A few years ago the preaching of Rob Bell popularized the work of Ray vander Laan; specifically his study on the educational system used in the time of Jesus. The gist of the teaching was that Jesus was an amazing Rabbi and that the disciples were all dropouts from school. The fact that the super-Rabbi chose the disciples made their leaving of the nets more understandable. Who could reject an offer like that?
By knowing some of the background of the text we can ‘understand’ the actions of the disciples better. In the second chapter of the book Bonhoeffer deconstructs the need to understand the background in order to make our following easier. He states that,
The call goes forth. And is at once followed by the response of obedience. The response of the disciples is an act of obedience, not a confession of faith in Jesus. How could the call immediately evoke obedience? The story is a stumbling block for the natural reason, and it is no wonder frantic attempts have been made to separate the two events. By hook or by crook a bridge must be found between them. Something must have happened in between. Some psychological or historical event. Thus we get the stupid question: “Surely the publican must have known Jesus before and that previous acquaintance explains his readiness to hear the Master’s call.” Unfortunately our text is ruthlessly silent on this point, and in fact it regards the immediate sequence of call-and-response as a matter of crucial importance. It displays not the slightest interest in the psychological reasons for a man’s religious decisions. And why? For the simple reason that the cause is behind the immediate following of call by response is Jesus Christ Himself. It is Jesus who calls, and because it is Jesus, Levi follows at once.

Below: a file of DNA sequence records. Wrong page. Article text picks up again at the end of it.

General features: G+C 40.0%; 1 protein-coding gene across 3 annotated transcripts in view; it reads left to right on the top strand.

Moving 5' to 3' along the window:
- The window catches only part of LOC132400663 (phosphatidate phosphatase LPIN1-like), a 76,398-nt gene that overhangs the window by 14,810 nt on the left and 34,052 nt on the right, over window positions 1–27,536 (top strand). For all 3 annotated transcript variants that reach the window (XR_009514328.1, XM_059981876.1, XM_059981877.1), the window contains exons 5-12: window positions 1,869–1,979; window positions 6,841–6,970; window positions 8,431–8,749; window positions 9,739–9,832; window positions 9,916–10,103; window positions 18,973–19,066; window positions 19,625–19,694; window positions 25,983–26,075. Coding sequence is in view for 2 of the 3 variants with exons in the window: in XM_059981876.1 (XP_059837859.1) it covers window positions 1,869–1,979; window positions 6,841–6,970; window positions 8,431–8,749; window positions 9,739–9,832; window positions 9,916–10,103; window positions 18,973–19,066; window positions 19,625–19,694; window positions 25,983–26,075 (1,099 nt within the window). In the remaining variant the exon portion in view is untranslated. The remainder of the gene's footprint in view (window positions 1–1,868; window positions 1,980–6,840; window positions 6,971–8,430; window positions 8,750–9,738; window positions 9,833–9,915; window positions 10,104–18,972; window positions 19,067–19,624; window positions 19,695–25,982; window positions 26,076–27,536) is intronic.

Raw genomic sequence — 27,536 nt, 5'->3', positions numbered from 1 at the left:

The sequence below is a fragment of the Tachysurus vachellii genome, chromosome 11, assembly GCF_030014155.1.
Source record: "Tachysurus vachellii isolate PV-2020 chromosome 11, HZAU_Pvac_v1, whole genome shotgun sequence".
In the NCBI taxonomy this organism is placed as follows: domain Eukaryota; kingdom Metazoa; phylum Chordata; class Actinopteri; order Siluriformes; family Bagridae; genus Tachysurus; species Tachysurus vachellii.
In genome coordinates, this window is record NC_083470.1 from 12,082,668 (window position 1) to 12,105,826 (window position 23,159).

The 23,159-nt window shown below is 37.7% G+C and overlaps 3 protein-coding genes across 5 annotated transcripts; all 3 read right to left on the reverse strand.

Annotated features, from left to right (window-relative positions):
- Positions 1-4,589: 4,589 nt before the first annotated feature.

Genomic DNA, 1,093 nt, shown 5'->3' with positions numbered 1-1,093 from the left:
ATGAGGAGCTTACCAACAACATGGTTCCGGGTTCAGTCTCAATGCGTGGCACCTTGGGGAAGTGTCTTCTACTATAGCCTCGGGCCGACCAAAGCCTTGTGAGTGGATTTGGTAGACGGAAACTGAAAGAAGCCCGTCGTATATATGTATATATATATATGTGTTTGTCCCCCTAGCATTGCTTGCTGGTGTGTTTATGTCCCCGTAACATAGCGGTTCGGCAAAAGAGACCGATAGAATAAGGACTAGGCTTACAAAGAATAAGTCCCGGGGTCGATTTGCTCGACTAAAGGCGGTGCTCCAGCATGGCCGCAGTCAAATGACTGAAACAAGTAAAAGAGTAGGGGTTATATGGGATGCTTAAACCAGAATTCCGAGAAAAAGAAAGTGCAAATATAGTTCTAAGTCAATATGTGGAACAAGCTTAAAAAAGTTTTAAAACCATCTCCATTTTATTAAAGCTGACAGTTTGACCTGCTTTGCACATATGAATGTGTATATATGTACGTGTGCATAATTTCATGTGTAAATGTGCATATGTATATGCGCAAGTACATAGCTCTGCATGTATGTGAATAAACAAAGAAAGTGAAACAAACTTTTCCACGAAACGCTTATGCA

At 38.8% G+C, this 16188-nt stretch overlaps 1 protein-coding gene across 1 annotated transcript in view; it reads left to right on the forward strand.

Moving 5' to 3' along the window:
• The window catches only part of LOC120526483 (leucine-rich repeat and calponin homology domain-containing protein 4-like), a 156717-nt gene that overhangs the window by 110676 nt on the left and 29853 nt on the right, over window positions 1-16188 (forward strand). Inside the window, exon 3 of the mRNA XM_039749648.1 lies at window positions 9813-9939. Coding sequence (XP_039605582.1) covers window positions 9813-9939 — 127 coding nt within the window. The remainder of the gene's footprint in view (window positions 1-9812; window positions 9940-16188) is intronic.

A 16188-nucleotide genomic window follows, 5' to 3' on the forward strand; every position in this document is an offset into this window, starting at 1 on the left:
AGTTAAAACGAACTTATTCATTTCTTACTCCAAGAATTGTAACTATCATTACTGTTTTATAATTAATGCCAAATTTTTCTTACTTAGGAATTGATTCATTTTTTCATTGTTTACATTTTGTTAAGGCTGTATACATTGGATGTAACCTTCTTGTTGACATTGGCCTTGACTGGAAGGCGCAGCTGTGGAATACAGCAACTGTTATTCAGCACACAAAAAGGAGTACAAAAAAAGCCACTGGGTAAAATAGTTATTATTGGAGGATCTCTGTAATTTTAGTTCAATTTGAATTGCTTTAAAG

For Bonhoeffer the call is followed by an act of obedience and not a confession of faith in Jesus. I find this helpful. Sometimes I feel God calling me to do something, I would prefer to make some confession of faith rather than act with my body. Singing or confessing is easier (which is an unnecessary dualism).
Obedient action is scary. I would rather stall and get some good reasons before I act. I think this is behind our consistent efforts to make the calling of the first disciples more understandable.
Bonhoeffer sees the calling of the disciples as evidence of “… the absolute, direct, and unaccountable authority of Jesus. There is no need of any preliminaries, and no other consequence but obedience to the call.”
A few years ago Ben Witherington wrote a fine post wherein he deconstructed vander Laan and Rob Bell’s interpretation of the Judaism in Jesus’ time. Meanwhile I wonder …
Is Jesus this kind of authority in my life?
“We are not expected to contemplate the disciple, but only him who calls, and his absolute authority.”
What authority does Jesus have in my life?